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Breakfast

After dinner we had to be ready to go and see the caimans at night. We came back at around ten and went to bed, as we would have to wake up at 5 am to see the sunrise the next morning.

  • 2nd day

We set our alarm for 5 am, but I don’t know what happened…we awoke at 5.30 am to the sound of Jacky’s “VAMOS” call, so we were too late for the sunrise and they left without us, as the sun wouldn’t wait for us! But when they came back, Jacky told us that he would take us there the next day.

When they came back, we had our breakfast and went to look for anacondas. For that, they lent us wellies with lots of holes in them! We didn’t find any anacondas (I was happy about that, as I didn’t want the guide to take them or disturb them), and the other groups didn’t find anything either. I didn’t like that part of the program, as it was just walking under the sun bothering animals in their habitat.

After lunch we went and swam with the dolphins—much more fun than chasing the snakes! We came back for a snack and then went back on the boat to fish for piranha. We don’t like fishing either, so we just enjoyed the landscape and the many animals and birds of the pampas, and waited for the others to catch their dinner (which they finally did after we went to five different places where the food chain was as follows: the piranha don’t eat us (contrary to the legend), WE eat the piranha. BUT once again, the mosquitos ate us!

  • 3rd day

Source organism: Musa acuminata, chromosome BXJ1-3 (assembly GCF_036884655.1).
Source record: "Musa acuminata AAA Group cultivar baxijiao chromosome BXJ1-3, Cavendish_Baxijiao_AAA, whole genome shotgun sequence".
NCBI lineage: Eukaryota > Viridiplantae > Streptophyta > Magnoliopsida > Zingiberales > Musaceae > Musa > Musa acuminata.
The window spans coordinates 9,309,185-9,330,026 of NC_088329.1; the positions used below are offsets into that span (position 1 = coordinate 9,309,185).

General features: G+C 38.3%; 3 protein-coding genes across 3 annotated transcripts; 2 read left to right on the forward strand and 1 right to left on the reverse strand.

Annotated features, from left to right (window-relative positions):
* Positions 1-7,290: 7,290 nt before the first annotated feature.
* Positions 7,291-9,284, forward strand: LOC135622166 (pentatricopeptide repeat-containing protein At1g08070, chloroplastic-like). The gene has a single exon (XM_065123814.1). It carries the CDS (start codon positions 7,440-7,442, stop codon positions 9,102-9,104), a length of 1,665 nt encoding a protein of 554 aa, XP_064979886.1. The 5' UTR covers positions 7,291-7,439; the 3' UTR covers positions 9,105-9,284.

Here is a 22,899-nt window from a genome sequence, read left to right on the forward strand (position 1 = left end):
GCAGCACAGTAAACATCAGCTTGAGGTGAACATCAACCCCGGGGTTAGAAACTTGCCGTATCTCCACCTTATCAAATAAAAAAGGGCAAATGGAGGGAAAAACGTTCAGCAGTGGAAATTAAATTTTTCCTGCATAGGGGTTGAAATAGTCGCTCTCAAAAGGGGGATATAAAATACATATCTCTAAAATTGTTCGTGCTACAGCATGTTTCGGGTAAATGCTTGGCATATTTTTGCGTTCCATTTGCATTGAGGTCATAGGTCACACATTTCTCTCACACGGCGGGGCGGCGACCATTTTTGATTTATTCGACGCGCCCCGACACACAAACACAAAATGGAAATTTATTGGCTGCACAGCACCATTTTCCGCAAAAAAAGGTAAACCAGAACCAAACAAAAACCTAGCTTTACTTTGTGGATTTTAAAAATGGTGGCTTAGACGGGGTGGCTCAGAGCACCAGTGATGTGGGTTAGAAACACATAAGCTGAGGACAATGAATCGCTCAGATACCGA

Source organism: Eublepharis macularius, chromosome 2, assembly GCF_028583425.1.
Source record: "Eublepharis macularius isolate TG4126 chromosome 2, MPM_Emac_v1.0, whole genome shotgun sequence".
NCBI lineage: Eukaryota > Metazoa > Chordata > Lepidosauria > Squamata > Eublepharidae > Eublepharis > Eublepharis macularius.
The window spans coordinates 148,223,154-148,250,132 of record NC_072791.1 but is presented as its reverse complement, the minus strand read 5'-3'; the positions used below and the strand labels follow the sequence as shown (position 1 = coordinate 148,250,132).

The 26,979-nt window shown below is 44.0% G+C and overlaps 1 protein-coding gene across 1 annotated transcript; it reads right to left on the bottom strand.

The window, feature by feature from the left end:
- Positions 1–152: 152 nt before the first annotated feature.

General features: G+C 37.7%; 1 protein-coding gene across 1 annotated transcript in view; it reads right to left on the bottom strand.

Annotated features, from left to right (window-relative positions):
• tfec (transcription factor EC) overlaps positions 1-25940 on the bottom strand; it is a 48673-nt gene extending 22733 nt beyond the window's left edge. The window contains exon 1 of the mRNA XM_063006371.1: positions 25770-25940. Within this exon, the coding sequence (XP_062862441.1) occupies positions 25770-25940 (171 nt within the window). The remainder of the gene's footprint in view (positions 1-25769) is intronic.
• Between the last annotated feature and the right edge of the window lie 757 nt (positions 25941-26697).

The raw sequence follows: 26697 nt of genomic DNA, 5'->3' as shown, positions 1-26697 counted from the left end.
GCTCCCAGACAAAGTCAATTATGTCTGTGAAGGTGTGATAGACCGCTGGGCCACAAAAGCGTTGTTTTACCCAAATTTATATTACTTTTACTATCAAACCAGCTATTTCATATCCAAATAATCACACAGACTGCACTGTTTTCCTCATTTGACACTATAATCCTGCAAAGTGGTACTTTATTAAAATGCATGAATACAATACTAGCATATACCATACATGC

We had to wake up and not be late this time, as Jacky did the sunrise activity especially for us. 5.30 am: “VAMOS”! Bassel was still wearing his lenses in the dark (in order to see the sunrise) and I was holding the lamp. “Yes vamos dos minutas…!” Thank God we did it, and at 5.45 we were yawning before the landscape, waiting for the sun to come up on the waking pampas. On the way back to the camp, Jacky showed us many birds we hadn’t seen before.

IMG_0182

Sunrise on the pampas

After breakfast we went swimming with the dolphins again, and there was an incident. One of the French guys got bitten on his toe by a dolphin—not because they are bad dolphins, but because they have teeth and they just want to play. So I’m sorry to say that the scene on the boat was very funny, as everyone in the water jumped back in the boat (because bitten means blood, and then piranhas and caiman and God knows what else!) without helping the poor guy. Jacky started the motor. The guy was ok, dolphins don’t have very long teeth anyway and we went back to the camp to treat and take photos of our “jaws pampas” survivor’s toe. After lunch we went back to Santa Rosa much more quickly than before (in an hour and a half) and went back with the same car to Rurre. That was the most difficult part, as we were tired and the ride seemed like it lasted the whole day! Upon our arrival at the company, they served us some cold Coca-Cola, which we appreciated very much.

What do you need to take?

  • A mosquito repellent. We finished our small one in two days, so bring a lot!
  • Long-sleeve T-shirts for the same reason white if possible, as we were told (and confirmed) that mosquitoes are attracted to the color black!
  • Sunblock because the boat is not covered.
  • A hat for the same reason (you sometimes spend the whole afternoon on the boat).
  • Rain jacket, again because the boat is not covered. They have a tarpaulin that you have to hold, and if you seat at the front of the boat you will be the other passengers’ tarpaulin.
  • A flashlight to see the caimans in the dark
  • Some soap.
  • Sleeping bags (they lent us a blanket, but we had to ask for it). It isn’t very cold, but at night a blanket is better.
  • Swimming suit.
  • Water for the first day. They will provide a bottle for each day after that.
  • Your own plastic boots (or use the ones they will provide). In this case, bring socks.

And that’s all. Our tour in the pampa was unforgettable, and a definite must-do in Bolivia.